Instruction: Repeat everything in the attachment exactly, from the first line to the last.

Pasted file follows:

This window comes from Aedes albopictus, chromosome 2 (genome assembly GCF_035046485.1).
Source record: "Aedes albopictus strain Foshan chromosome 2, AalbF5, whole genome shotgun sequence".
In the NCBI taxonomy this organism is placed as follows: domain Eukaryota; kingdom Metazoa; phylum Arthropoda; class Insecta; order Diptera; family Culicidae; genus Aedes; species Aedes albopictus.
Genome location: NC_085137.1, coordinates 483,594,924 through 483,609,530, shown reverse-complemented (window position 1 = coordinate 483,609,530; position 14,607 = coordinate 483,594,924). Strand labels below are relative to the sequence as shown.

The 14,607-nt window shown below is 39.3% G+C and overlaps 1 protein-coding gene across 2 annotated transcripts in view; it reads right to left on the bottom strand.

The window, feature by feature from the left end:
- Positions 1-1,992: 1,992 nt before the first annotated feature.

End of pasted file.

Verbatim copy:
This window comes from Aedes albopictus, chromosome 2 (genome assembly GCF_035046485.1).
Source record: "Aedes albopictus strain Foshan chromosome 2, AalbF5, whole genome shotgun sequence".
In the NCBI taxonomy this organism is placed as follows: domain Eukaryota; kingdom Metazoa; phylum Arthropoda; class Insecta; order Diptera; family Culicidae; genus Aedes; species Aedes albopictus.
Genome location: NC_085137.1, coordinates 483,594,924 through 483,609,530, shown reverse-complemented (window position 1 = coordinate 483,609,530; position 14,607 = coordinate 483,594,924). Strand labels below are relative to the sequence as shown.

The 14,607-nt window shown below is 39.3% G+C and overlaps 1 protein-coding gene across 2 annotated transcripts in view; it reads right to left on the bottom strand.

The window, feature by feature from the left end:
- Positions 1-1,992: 1,992 nt before the first annotated feature.